Plus-X

125 ASA

1/60 sec

f/8

50mm lens

Studio strobe

Iggy Pop
       
     
Iggy Pop

Iggy Pop - I was the only photographer shooting Iggy Pop for three shows at New York's Beacon Theater, and there were no restrictions. The assignment for People Magazine only called for B & W film, which is my first love. This was going to be a fun photo shoot. I remember the first night was raining , and I was soaking wet by the time I got to the venue, but that was not going to stop me from getting good solid photos. The Beacon is an old time movie theater, maybe a 1200 seats with no pit to shoot from -- you either shoot on your butt, on your knees, or if you're very lucky from an empty chair in the front row. I came into the theater through the back stage entrance, walked to the front of the stage and placed my camera bag on the floor. A few moments later the lights went down, and Iggy hit the stage with a bang. The audience responded, and the adrenaline was flowing. When he got to the front of the stage, he dropped to his knees and then sprawled on the floor He began rolling around, contorting his body. At this point there was no doubt that he was aware of me. He was doing all this in a slow regimented movement, taking his time, seducing the camera Everything came together -- lighting , music and movement. The People magazine photo editor called me a few days later to compliment me on the shoot, the photos being among the best from a live rock performance he had seen.

Plus-X

800 ASA pushed

1/125 sec

f/5.6

35mm lens

Available Light

James Brown
       
     
James Brown

James Brown - Living in New York City, you have to be keen on where you walk and shoot. A photographer loaded down with equipment is an easy mark. I got a call from James Browns record label to photograph him in Harlem for a benefit street concert. Cool, except the publicist said I better take the subway since the blocked-off streets prevented a taxi from getting anywhere close to the stage. I put everything I needed in a brown paper bag and took the subway up to the shoot; no one suspected that I was a photographer. The concert was incredible; the huge audience loved him. I got great preference shots for the label and I wanted to do something different. I went back stage when a song was over and yelled out "James!" He turned around, saw me and smiled.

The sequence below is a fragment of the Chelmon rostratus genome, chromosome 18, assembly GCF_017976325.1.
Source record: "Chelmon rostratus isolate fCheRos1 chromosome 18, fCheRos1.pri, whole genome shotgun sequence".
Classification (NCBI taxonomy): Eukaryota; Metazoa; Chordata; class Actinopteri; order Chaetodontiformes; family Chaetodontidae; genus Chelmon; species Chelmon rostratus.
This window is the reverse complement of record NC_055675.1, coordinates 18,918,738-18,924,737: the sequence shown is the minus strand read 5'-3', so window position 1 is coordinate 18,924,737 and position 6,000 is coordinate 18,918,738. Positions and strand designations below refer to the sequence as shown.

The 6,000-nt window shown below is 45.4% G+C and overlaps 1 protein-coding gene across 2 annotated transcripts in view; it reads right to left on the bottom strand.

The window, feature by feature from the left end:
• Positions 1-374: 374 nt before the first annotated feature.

Plus-X

125 ASA

1/125 sec

f/11

24mm lens

Available light

 

Jerry Garcia
       
     
Jerry Garcia

Jerry Garcia - My best-selling photograph of all time, used in more magazines that any other. Shot in Central Park on assignment for Good Times magazine. Mid afternoon, very sunny out, and no strobe for fill flash. Even worse, I had high speed b&w film, but I did have Kodachrome for my color shots. I had one prop for the shoot which was stored in a paper bag. I was in a panic about the sun (too much!), which gave him heavy face shadows with dark eye rings. Jerry brought his tour manager with him who, I think, might have done some photography because throughout the shoot all I could hear him say is that none of the photos will come out because of the shadows on the face. He didn't realize I was shooting Jerry with either the sun at his back or behind a tree. We walked to a children's playground area and sat Jerry on a set of swings and pulled out of my paper bag a Raggedy Ann doll, placed it o Jerry's lap and started to shoot. The tour manager turned to me, smiled and said "good idea". I was looking for a good background and found a giant elm. Jerry was wearing his glasses and I was getting heavy reflections, so I had him push the glasses to the edge of his nose and peer over the rims while holding the frames.

 

 

 

Tri-X

400 ASA

1/250 sec

f/4

85mm lens

Available light

 

Keith Richards Playing Guitar
       
     
Keith Richards Playing Guitar

Keith Richards - I was one of two photographers allowed to shoot the Barbarians Tour. The rules were strict: If you go backstage your cameras could not. This was no camera trick: Keith actually looked quite healthy during this time. It helped that the show was excellently lit.